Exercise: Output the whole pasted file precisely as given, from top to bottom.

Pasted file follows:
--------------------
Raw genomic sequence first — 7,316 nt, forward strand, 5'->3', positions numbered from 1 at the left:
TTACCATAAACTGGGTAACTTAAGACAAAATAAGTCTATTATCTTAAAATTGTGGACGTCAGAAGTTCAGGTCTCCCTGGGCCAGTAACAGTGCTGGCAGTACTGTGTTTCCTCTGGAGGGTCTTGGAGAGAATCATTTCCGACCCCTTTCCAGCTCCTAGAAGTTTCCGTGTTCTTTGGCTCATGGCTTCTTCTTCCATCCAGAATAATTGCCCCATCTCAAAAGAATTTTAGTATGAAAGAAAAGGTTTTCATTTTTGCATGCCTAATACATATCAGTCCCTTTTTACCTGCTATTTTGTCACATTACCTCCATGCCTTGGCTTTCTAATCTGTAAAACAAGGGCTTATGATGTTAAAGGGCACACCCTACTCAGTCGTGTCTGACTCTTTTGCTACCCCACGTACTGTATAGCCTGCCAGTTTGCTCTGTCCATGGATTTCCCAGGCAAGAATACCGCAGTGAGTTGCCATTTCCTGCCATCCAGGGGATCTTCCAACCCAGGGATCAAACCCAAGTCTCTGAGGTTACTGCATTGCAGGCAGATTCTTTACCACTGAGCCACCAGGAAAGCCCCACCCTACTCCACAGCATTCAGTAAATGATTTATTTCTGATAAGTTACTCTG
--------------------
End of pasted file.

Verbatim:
Raw genomic sequence first — 7,316 nt, forward strand, 5'->3', positions numbered from 1 at the left:
TTACCATAAACTGGGTAACTTAAGACAAAATAAGTCTATTATCTTAAAATTGTGGACGTCAGAAGTTCAGGTCTCCCTGGGCCAGTAACAGTGCTGGCAGTACTGTGTTTCCTCTGGAGGGTCTTGGAGAGAATCATTTCCGACCCCTTTCCAGCTCCTAGAAGTTTCCGTGTTCTTTGGCTCATGGCTTCTTCTTCCATCCAGAATAATTGCCCCATCTCAAAAGAATTTTAGTATGAAAGAAAAGGTTTTCATTTTTGCATGCCTAATACATATCAGTCCCTTTTTACCTGCTATTTTGTCACATTACCTCCATGCCTTGGCTTTCTAATCTGTAAAACAAGGGCTTATGATGTTAAAGGGCACACCCTACTCAGTCGTGTCTGACTCTTTTGCTACCCCACGTACTGTATAGCCTGCCAGTTTGCTCTGTCCATGGATTTCCCAGGCAAGAATACCGCAGTGAGTTGCCATTTCCTGCCATCCAGGGGATCTTCCAACCCAGGGATCAAACCCAAGTCTCTGAGGTTACTGCATTGCAGGCAGATTCTTTACCACTGAGCCACCAGGAAAGCCCCACCCTACTCCACAGCATTCAGTAAATGATTTATTTCTGATAAGTTACTCTG